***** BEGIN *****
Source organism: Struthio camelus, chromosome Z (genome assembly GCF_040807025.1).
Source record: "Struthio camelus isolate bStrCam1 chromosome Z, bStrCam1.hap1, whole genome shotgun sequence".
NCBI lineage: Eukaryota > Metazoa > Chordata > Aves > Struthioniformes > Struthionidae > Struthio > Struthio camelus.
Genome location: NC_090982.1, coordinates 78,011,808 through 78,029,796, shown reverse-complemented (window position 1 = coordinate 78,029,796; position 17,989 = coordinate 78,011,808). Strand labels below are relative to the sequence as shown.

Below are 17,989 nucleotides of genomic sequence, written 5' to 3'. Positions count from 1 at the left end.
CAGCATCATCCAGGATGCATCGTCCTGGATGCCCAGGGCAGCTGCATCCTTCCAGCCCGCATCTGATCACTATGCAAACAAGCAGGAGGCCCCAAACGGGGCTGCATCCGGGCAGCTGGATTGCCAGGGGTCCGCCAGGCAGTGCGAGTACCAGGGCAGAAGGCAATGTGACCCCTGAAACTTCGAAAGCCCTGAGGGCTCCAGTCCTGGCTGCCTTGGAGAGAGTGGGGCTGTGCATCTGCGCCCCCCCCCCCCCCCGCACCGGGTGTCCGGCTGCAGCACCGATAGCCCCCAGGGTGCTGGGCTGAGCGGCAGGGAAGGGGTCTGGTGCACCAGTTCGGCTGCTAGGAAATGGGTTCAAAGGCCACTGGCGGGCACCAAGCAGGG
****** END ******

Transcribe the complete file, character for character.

Source organism: Struthio camelus, chromosome Z (genome assembly GCF_040807025.1).
Source record: "Struthio camelus isolate bStrCam1 chromosome Z, bStrCam1.hap1, whole genome shotgun sequence".
NCBI lineage: Eukaryota > Metazoa > Chordata > Aves > Struthioniformes > Struthionidae > Struthio > Struthio camelus.
Genome location: NC_090982.1, coordinates 78,011,808 through 78,029,796, shown reverse-complemented (window position 1 = coordinate 78,029,796; position 17,989 = coordinate 78,011,808). Strand labels below are relative to the sequence as shown.

Below are 17,989 nucleotides of genomic sequence, written 5' to 3'. Positions count from 1 at the left end.
CAGCATCATCCAGGATGCATCGTCCTGGATGCCCAGGGCAGCTGCATCCTTCCAGCCCGCATCTGATCACTATGCAAACAAGCAGGAGGCCCCAAACGGGGCTGCATCCGGGCAGCTGGATTGCCAGGGGTCCGCCAGGCAGTGCGAGTACCAGGGCAGAAGGCAATGTGACCCCTGAAACTTCGAAAGCCCTGAGGGCTCCAGTCCTGGCTGCCTTGGAGAGAGTGGGGCTGTGCATCTGCGCCCCCCCCCCCCCCCGCACCGGGTGTCCGGCTGCAGCACCGATAGCCCCCAGGGTGCTGGGCTGAGCGGCAGGGAAGGGGTCTGGTGCACCAGTTCGGCTGCTAGGAAATGGGTTCAAAGGCCACTGGCGGGCACCAAGCAGGG